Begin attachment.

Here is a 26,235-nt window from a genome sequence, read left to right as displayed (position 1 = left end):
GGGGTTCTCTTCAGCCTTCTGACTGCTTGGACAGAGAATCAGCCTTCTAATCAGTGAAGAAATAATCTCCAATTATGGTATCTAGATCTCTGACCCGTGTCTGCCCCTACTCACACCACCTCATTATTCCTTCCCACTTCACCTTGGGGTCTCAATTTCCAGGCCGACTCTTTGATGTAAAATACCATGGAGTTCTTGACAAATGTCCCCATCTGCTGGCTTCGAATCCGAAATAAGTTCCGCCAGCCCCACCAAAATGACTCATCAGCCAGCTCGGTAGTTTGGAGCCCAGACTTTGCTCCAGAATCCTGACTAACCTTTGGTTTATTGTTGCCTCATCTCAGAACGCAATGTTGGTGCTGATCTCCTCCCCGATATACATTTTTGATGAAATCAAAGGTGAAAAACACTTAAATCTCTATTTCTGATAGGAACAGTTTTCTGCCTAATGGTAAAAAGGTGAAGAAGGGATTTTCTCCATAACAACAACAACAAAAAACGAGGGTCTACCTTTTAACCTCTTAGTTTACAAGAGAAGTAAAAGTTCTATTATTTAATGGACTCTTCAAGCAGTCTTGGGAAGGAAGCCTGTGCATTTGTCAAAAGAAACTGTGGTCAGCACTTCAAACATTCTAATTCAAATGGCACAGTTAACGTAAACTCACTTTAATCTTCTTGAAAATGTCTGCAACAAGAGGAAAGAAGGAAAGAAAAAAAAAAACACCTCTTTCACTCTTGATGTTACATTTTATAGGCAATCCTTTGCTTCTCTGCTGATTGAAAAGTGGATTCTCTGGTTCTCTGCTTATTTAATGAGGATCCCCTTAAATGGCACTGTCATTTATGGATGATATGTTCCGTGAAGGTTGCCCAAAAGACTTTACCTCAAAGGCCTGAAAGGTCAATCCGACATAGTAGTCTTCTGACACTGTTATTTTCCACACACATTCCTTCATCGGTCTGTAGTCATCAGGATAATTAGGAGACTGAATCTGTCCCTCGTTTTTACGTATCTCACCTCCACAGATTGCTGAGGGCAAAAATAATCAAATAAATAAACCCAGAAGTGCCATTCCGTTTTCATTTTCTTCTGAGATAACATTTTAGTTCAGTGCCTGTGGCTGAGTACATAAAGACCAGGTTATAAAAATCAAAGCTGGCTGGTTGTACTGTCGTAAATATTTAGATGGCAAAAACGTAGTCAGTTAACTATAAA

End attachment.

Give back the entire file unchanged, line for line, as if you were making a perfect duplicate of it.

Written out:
Here is a 26,235-nt window from a genome sequence, read left to right as displayed (position 1 = left end):
GGGGTTCTCTTCAGCCTTCTGACTGCTTGGACAGAGAATCAGCCTTCTAATCAGTGAAGAAATAATCTCCAATTATGGTATCTAGATCTCTGACCCGTGTCTGCCCCTACTCACACCACCTCATTATTCCTTCCCACTTCACCTTGGGGTCTCAATTTCCAGGCCGACTCTTTGATGTAAAATACCATGGAGTTCTTGACAAATGTCCCCATCTGCTGGCTTCGAATCCGAAATAAGTTCCGCCAGCCCCACCAAAATGACTCATCAGCCAGCTCGGTAGTTTGGAGCCCAGACTTTGCTCCAGAATCCTGACTAACCTTTGGTTTATTGTTGCCTCATCTCAGAACGCAATGTTGGTGCTGATCTCCTCCCCGATATACATTTTTGATGAAATCAAAGGTGAAAAACACTTAAATCTCTATTTCTGATAGGAACAGTTTTCTGCCTAATGGTAAAAAGGTGAAGAAGGGATTTTCTCCATAACAACAACAACAAAAAACGAGGGTCTACCTTTTAACCTCTTAGTTTACAAGAGAAGTAAAAGTTCTATTATTTAATGGACTCTTCAAGCAGTCTTGGGAAGGAAGCCTGTGCATTTGTCAAAAGAAACTGTGGTCAGCACTTCAAACATTCTAATTCAAATGGCACAGTTAACGTAAACTCACTTTAATCTTCTTGAAAATGTCTGCAACAAGAGGAAAGAAGGAAAGAAAAAAAAAAACACCTCTTTCACTCTTGATGTTACATTTTATAGGCAATCCTTTGCTTCTCTGCTGATTGAAAAGTGGATTCTCTGGTTCTCTGCTTATTTAATGAGGATCCCCTTAAATGGCACTGTCATTTATGGATGATATGTTCCGTGAAGGTTGCCCAAAAGACTTTACCTCAAAGGCCTGAAAGGTCAATCCGACATAGTAGTCTTCTGACACTGTTATTTTCCACACACATTCCTTCATCGGTCTGTAGTCATCAGGATAATTAGGAGACTGAATCTGTCCCTCGTTTTTACGTATCTCACCTCCACAGATTGCTGAGGGCAAAAATAATCAAATAAATAAACCCAGAAGTGCCATTCCGTTTTCATTTTCTTCTGAGATAACATTTTAGTTCAGTGCCTGTGGCTGAGTACATAAAGACCAGGTTATAAAAATCAAAGCTGGCTGGTTGTACTGTCGTAAATATTTAGATGGCAAAAACGTAGTCAGTTAACTATAAA